From Beijing to Buenos Aires, people immediately recognized his incandescent smile and lumbering bulk, clutching a white handkerchief as he sang arias and Neapolitan folk songs, pop numbers and Christmas carols for hundreds of thousands in outdoor concerts.
His name seemed to show up as much in gossip columns as serious music reviews, particularly after he split with Adua Veroni, his wife of 35 years and mother of their three daughters, and then took up with his 26-year-old secretary in 1996.
In late 2003, he married Nicoletta Mantovani in a lavish, star-studded ceremony. Pavarotti said their daughter Alice, nearly a year old at the time of the wedding, was the main reason he and Mantovani finally wed after years together.
In the latter part of his career, some music critics cited what they saw as an increasing tendency toward the vulgar and the commercial.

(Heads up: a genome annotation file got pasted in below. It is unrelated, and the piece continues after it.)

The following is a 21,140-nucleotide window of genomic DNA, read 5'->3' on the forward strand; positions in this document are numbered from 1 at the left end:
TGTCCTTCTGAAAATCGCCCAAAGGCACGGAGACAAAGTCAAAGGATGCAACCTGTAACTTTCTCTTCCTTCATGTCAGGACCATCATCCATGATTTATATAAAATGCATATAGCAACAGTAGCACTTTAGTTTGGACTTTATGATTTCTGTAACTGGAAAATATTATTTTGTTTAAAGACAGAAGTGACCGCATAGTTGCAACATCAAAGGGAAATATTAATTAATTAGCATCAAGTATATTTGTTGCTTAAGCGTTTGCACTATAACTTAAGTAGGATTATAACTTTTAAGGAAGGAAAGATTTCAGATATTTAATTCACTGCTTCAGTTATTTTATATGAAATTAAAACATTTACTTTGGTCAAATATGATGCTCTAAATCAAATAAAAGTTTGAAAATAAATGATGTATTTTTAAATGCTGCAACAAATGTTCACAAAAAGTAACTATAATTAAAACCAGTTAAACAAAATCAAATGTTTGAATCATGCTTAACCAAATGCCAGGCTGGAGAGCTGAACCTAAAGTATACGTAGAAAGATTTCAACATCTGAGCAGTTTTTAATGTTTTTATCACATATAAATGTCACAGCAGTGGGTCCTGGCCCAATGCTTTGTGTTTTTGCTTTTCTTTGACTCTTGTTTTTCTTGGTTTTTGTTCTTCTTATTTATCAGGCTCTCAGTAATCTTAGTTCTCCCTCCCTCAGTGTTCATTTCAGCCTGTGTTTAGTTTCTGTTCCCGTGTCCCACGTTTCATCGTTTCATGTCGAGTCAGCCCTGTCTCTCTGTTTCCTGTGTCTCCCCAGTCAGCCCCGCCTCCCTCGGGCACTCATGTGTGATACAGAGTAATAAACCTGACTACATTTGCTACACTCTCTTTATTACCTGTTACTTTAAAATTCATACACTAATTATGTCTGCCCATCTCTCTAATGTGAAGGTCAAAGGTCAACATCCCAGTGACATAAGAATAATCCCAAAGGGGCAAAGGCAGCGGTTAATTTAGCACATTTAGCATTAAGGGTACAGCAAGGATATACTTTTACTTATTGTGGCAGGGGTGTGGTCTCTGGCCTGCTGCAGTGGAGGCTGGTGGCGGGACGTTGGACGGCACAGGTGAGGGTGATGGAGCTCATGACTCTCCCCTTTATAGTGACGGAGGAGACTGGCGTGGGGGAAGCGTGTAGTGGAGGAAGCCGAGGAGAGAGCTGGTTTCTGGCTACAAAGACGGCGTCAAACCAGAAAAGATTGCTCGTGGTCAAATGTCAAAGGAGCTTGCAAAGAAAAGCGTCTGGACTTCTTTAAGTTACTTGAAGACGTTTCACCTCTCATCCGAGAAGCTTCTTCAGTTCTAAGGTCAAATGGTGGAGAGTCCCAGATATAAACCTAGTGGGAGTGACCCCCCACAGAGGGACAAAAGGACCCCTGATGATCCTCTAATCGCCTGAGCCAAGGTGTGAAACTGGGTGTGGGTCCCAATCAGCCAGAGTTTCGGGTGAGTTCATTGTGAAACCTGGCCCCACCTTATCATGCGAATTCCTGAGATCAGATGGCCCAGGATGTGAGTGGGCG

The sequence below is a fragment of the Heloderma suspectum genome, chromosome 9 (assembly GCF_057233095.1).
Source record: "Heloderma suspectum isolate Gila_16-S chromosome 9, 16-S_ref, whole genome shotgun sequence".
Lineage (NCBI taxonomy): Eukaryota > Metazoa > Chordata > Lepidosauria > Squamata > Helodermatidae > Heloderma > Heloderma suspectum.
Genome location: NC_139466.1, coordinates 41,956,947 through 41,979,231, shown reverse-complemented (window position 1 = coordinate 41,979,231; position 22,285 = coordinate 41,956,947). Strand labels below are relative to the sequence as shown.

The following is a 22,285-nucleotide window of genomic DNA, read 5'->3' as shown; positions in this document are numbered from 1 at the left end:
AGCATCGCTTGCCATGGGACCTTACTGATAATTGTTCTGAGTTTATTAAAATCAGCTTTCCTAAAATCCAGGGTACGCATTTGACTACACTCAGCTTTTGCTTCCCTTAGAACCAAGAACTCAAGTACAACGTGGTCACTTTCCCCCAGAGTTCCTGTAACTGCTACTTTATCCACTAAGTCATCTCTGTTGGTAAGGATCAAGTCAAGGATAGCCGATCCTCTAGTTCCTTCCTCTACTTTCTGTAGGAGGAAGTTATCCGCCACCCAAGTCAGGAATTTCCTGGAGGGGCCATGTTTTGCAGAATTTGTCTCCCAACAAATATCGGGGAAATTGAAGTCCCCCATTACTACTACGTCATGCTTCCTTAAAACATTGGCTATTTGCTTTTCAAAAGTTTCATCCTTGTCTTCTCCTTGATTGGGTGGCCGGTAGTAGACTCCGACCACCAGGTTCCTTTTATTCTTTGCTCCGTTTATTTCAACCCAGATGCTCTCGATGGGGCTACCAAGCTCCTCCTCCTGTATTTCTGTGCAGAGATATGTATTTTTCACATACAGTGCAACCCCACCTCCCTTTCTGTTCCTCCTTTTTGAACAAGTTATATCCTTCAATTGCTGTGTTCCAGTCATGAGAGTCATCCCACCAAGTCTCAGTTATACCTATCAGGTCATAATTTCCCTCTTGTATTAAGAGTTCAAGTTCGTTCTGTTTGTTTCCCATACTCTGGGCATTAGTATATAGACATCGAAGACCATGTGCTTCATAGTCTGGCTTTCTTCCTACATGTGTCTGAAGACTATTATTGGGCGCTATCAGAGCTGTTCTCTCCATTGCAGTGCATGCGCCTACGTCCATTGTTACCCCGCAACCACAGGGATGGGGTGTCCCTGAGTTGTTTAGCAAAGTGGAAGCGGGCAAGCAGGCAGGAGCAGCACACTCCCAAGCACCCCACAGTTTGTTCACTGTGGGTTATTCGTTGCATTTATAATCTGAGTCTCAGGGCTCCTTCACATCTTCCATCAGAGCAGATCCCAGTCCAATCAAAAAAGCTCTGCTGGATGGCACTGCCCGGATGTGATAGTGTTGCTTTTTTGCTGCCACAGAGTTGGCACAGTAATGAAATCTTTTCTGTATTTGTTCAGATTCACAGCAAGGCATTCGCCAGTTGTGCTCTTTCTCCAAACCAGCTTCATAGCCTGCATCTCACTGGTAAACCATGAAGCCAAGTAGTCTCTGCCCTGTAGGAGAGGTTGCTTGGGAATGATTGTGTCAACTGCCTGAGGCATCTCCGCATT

He came under fire for canceling performances or pandering to the lowest common denominator in his choice of programs, or for the Three Tenors tours and their millions of dollars in fees.
He was criticized for lip-synching at a concert in Modena, Italy, his hometown. An artist accused him of copying her works from a how-to-draw book and selling the paintings.
The son of a baker who was an amateur singer, Pavarotti was born Oct. 12, 1935, in Modena. He had a meager upbringing, though he said it was rich with happiness.
"Our family had very little, but I couldn't imagine one could have any more," Pavarotti said.